There are a lot of 18th century portraits showing men in richly patterned waistcoats and plain coats, and the pine needles in this pattern match the green of my 1730's coat perfectly. I'd been planning on making a 1730's suit with these materials for a few years now and it's so good to finally do so!
The brocade is 68 cm from selvedge to selvedge, which is another thing that makes it much closer to 18th century silks than modern ones. The full piece was 3.93 metres, and I used about a metre and a half.
Historical Sew Monthly group informed me that it's a picked apart Maru Obi, and that this is the most formal and elaborate kind of obi. They said the staining and the very firm crease down the middle would indicate that it was worn and picked apart to be cut up and remade into other things, and that historically some fabrics like these came to Europe via Dutch merchants, which is very interesting!
They even suggested a website that sells old kimono and fabric, and there are tons of obi there in a very wide range of prices, so if you're looking for similar brocade then that's a good place to look! (Though I very much doubt you'd find enough for something big like a gown, since they're mostly old one-of-a-kind ones. Perfect for a waistcoat or jacket though!)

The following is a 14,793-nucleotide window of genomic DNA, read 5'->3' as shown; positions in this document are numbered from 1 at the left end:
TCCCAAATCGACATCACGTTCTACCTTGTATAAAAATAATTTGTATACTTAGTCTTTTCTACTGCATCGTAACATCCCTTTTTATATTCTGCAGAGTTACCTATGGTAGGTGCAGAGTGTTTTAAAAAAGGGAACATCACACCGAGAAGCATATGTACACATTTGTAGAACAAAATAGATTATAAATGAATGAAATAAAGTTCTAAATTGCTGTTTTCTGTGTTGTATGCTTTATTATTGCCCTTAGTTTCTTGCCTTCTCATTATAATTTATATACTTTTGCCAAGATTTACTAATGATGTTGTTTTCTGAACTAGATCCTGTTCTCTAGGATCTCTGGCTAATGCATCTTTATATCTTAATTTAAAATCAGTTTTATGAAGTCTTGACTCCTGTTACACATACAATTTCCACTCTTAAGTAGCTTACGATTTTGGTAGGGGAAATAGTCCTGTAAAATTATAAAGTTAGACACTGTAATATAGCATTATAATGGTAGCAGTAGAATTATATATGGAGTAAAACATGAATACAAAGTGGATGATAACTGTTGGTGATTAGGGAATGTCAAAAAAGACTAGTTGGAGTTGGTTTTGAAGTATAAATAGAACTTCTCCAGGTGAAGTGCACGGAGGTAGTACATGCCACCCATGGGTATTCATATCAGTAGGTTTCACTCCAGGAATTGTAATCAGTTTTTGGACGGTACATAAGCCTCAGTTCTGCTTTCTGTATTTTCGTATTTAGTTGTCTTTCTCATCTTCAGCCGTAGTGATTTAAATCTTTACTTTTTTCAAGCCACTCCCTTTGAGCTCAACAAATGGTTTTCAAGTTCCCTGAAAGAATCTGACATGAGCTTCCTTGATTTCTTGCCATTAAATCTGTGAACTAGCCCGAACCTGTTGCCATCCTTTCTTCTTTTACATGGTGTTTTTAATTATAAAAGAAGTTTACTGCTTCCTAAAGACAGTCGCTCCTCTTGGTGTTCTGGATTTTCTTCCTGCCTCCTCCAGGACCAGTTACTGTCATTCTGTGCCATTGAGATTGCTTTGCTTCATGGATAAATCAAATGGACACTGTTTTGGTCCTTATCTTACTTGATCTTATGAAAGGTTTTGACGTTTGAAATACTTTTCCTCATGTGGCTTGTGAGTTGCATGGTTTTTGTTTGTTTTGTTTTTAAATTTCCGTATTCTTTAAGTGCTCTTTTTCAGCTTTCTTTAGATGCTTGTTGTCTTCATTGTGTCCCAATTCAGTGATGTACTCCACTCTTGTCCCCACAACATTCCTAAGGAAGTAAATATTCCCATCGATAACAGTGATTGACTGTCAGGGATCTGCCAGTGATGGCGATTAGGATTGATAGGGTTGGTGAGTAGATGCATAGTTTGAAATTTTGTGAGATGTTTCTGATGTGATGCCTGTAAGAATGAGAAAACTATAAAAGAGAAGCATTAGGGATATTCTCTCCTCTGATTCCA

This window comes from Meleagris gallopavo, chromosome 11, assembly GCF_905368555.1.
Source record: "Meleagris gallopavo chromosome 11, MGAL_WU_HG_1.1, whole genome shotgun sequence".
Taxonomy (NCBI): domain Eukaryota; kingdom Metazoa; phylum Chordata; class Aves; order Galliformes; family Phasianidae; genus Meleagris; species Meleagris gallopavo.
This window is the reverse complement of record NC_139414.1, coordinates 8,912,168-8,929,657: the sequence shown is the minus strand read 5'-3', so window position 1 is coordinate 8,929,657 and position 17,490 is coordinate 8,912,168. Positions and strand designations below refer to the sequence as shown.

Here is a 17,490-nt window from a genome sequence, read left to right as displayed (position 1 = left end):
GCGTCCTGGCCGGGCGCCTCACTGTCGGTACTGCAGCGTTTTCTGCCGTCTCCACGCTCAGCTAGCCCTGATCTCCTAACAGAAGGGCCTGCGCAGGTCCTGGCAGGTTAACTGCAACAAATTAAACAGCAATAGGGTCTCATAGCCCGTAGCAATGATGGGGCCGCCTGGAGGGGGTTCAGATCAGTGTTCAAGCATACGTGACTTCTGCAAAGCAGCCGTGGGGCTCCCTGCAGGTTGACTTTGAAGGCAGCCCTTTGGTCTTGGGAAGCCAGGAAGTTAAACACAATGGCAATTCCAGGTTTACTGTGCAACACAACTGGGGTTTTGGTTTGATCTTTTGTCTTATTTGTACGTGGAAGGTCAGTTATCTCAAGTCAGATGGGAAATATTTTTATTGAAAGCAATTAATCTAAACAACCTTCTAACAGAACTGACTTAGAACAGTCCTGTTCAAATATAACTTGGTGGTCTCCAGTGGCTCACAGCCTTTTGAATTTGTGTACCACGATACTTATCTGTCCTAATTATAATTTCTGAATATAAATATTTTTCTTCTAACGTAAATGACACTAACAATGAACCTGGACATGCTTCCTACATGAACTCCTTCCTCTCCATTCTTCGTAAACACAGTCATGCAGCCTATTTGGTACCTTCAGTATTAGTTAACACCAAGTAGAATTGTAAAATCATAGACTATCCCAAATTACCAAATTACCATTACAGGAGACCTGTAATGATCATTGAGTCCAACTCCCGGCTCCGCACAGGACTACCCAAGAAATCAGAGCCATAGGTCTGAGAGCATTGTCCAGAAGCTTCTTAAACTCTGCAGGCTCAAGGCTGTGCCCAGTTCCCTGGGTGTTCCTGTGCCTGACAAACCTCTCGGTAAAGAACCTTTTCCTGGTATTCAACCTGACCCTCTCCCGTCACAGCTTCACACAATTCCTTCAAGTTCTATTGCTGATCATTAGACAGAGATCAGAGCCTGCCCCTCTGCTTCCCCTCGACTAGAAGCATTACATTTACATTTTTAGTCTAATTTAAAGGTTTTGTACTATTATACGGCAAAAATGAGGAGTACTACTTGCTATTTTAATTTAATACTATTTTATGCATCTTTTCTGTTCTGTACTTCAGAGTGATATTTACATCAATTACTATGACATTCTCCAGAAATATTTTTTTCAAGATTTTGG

Searching "maru obi" on etsy also turns up a lot of similar ones, but they run much more expensive than a lot of the ones on Ichiroya.
|The back of the brocade.|
Pretty old, but not so old that I feel bad about cutting into it.
|Stiff, but not excessively so.|
|Italian, c. 1740-60, the Met.|
|Waistcoat part, c. 1726-1735, National Trust.|
In the part 1 post about my 1730's coat I mentioned lengthening my waistcoat pattern and lowering the pocket flaps. When it was time to finally make the waistcoat I mocked it up twice more and ended up moving the pocket flaps even lower. They should be about level with the coat pockets, and when I tried the coat on over the first mockup they weren't.
This waistcoat doesn't have sleeves, but I think I'll try doing a sleeved one next time.
|My finished pattern.|
|Starting to piece onto the back corner.|
the same cotton/silk blend I used for the coat lining.
I had a bit of an "aha!" moment while working on the coat when I realized that these fancy strips might actually show a little bit while you were moving, because the centre back edges of the coat skirts just butt up against each other, as opposed to the ones on later coats (like my 1790 one) which overlap.
|Waistcoat, 1747, The Met.|
an embroidered waistcoat, which I mean to finish sometime next year.) The back lining is brown linen.
|The pocket flap on my completed waistcoat.|
|Sleeved waistcoat, c. 1700's-20's|
(That's my best guess for the date. I wouldn't put it much later
because the pockets are very low.)